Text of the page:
New research — A balancing act: Supporting students who are parents to succeed in Australian higher education
Students who are parents face many obstacles to success in higher education. Juggling caring responsibilities alongside study requirements places high demands on the time and energy of student parents, many of whom have additional employment commitments. Financial constraints create an additional barrier to success, with groups at particular risk of disadvantage including young parents, single parents, and parents from low socio-economic backgrounds. Despite the barriers faced by student parents, a specific focus on this group has been largely absent from the Australian student equity agenda.
This NCSEHE-funded project sought to address the gap and establish the first major evidential base of student parents in Australian higher education. The project explored the self-identified motivations, challenges, and strengths of these students. Findings are based on an examination of available datasets, a desktop review of related institutional policy and practice, and a national survey.
The research was conducted by La Trobe University, in collaboration with Victoria University and the Council of Single Mothers and their Children.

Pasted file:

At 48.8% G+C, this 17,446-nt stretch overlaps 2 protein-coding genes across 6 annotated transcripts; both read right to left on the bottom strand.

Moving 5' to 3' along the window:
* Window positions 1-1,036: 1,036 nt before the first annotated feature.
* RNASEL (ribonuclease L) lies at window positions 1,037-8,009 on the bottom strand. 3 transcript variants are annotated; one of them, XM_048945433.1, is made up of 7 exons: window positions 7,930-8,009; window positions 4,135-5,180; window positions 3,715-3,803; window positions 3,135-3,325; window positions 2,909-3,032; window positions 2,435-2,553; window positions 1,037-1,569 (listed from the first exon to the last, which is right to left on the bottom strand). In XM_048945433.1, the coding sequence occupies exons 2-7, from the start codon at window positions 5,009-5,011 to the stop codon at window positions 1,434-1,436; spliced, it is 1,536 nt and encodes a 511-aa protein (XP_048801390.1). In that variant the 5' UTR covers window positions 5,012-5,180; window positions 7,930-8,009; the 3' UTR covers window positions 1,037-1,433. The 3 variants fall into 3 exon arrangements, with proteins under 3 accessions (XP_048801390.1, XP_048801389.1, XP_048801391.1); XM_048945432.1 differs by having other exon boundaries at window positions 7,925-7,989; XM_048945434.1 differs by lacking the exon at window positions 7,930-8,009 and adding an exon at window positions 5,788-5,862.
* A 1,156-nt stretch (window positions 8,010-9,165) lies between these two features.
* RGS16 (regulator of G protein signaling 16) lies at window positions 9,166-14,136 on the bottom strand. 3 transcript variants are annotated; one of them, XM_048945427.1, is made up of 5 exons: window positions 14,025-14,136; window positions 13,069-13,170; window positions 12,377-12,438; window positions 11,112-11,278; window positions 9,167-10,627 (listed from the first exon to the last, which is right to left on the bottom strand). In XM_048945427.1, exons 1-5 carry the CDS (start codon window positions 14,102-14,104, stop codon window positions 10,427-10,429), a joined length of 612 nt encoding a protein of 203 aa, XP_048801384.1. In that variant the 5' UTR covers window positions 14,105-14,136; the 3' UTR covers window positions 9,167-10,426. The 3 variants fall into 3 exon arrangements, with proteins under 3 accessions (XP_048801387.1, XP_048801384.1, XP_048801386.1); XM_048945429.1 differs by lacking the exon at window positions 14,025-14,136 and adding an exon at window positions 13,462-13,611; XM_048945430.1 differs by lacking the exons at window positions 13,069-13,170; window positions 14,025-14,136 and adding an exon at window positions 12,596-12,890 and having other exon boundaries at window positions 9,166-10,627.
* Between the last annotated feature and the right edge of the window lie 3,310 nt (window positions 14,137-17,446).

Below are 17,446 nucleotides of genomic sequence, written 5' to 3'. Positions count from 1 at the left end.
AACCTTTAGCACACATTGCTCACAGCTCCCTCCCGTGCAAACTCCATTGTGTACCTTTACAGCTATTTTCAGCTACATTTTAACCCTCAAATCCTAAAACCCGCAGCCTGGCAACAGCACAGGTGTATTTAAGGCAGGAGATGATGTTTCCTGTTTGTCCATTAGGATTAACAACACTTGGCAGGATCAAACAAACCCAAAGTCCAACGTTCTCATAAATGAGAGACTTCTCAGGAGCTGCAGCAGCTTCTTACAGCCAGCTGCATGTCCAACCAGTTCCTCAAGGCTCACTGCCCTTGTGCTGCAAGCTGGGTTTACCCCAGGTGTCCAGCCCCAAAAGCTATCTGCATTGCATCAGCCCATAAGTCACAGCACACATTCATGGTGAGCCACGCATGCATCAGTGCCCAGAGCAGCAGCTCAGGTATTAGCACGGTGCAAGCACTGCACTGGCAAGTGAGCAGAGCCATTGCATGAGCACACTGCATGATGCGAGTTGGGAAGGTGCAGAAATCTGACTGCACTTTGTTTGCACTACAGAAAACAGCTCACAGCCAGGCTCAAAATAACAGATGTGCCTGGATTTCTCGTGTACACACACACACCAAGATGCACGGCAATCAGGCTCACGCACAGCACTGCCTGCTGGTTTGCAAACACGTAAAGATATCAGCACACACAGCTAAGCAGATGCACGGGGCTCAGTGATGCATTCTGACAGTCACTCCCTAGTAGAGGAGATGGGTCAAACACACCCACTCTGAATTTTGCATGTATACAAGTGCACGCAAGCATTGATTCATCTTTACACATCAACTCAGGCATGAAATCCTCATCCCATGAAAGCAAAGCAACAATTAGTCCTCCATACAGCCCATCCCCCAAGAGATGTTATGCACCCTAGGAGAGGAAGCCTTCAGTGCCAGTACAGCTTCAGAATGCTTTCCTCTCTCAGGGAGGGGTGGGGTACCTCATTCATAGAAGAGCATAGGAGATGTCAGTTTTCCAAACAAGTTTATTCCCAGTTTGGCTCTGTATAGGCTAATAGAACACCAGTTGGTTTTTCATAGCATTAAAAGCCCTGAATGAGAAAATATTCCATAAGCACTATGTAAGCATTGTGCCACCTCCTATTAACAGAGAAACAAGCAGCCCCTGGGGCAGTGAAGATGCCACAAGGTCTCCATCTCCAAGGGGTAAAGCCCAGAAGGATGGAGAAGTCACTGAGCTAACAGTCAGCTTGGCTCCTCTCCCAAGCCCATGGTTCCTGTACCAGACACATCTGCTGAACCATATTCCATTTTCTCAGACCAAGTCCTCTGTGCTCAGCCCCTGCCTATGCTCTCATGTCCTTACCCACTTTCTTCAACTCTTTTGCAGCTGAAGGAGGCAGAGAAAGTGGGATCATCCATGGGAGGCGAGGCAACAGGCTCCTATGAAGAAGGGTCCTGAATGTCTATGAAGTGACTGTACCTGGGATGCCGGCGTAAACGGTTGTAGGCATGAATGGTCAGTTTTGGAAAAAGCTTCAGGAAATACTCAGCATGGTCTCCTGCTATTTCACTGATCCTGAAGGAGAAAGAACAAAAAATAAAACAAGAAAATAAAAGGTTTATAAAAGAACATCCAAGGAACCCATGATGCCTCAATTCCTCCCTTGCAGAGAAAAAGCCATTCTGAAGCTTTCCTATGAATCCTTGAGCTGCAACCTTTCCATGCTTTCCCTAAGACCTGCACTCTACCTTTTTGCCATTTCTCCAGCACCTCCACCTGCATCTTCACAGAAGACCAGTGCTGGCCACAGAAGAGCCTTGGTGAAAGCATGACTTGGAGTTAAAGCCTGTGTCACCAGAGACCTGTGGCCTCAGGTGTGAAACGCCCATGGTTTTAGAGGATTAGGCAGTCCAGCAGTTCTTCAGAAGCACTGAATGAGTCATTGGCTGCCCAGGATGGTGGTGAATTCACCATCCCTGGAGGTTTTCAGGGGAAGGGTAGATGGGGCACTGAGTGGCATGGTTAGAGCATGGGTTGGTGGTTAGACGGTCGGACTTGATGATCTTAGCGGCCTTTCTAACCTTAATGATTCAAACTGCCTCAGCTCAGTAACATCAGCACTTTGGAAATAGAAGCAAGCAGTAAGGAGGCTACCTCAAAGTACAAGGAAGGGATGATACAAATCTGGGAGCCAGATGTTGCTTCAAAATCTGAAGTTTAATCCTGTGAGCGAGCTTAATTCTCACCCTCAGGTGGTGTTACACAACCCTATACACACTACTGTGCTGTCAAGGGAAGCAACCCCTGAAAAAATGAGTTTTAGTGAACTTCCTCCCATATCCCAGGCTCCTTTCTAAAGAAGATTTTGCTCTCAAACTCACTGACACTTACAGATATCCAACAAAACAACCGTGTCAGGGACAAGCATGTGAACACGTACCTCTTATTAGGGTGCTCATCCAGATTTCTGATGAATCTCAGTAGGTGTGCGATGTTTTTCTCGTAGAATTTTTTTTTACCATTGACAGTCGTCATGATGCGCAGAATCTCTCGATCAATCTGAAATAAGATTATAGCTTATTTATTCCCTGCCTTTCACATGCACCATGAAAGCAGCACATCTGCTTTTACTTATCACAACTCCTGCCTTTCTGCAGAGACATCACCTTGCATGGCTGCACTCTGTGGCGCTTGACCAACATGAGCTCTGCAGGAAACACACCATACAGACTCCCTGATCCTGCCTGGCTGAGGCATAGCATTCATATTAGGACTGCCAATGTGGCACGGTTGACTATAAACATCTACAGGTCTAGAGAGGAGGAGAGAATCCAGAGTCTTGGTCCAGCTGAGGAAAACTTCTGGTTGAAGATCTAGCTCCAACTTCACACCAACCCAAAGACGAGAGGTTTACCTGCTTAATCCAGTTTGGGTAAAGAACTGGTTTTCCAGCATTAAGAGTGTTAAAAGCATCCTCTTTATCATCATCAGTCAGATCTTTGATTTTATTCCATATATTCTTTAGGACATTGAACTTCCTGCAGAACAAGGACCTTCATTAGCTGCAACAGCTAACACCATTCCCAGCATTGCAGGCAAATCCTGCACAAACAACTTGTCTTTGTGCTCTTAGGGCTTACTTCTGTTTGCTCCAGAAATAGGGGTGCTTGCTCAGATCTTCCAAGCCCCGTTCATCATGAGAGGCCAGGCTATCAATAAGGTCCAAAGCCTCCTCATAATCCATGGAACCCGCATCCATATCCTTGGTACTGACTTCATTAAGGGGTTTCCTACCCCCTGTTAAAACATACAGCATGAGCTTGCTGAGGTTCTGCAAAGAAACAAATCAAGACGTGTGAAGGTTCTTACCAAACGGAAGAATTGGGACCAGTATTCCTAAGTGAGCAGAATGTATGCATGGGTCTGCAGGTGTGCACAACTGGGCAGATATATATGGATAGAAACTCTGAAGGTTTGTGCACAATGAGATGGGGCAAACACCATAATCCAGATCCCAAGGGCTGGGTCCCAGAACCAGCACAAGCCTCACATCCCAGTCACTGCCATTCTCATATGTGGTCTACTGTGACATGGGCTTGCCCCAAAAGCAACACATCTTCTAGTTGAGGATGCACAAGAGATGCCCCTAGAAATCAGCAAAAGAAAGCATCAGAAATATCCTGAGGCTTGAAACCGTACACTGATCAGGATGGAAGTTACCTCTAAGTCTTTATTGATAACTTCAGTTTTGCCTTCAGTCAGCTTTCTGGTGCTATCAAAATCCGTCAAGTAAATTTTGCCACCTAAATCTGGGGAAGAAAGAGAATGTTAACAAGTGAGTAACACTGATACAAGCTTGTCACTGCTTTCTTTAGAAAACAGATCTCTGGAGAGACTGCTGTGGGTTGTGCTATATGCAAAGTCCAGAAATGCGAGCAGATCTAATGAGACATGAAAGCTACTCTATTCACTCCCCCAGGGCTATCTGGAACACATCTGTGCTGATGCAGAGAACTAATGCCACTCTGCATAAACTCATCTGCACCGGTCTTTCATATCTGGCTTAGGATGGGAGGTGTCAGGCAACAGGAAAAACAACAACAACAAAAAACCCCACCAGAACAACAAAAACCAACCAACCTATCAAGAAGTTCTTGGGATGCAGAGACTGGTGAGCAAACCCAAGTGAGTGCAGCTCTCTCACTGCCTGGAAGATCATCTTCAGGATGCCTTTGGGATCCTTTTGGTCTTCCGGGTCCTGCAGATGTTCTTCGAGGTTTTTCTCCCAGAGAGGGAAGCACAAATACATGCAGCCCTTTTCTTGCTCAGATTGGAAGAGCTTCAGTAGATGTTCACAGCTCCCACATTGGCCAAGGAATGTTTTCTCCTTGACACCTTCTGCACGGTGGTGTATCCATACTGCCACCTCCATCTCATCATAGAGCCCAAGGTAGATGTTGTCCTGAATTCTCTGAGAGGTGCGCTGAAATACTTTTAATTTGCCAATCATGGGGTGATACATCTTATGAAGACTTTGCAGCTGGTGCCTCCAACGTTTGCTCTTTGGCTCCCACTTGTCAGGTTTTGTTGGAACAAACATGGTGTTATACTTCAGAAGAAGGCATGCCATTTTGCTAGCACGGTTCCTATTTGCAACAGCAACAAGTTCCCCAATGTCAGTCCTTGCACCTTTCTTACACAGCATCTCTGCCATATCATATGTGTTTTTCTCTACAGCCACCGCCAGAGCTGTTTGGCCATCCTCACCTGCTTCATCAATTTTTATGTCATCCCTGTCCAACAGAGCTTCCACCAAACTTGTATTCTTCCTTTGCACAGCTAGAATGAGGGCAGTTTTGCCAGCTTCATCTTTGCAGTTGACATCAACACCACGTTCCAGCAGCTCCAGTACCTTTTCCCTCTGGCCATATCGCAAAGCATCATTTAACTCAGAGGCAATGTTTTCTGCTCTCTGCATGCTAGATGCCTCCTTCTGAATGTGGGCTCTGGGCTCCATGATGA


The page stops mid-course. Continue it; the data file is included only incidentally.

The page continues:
Findings show that student parents possess a range of valuable competencies and qualities that help them succeed in higher education. These attributes are also beneficial to the wider student population. Balancing the responsibilities of being a parent and a student, however, is challenging. The COVID-19 pandemic imposed added pressure on many student parents through disruptions to their own study arrangements, combined with remote learning and increased care requirements for their children. The research revealed a lack of targeted policy, legislative, and institutional support for student parents in Australia, which contrasts to places such as the United Kingdom. This report contributes new insights for the development of strategies to better support student parents to access and succeed in higher education.
This research was conducted under the NCSEHE Research Grants Program, funded by the Australian Government Department of Education, Skills and Employment.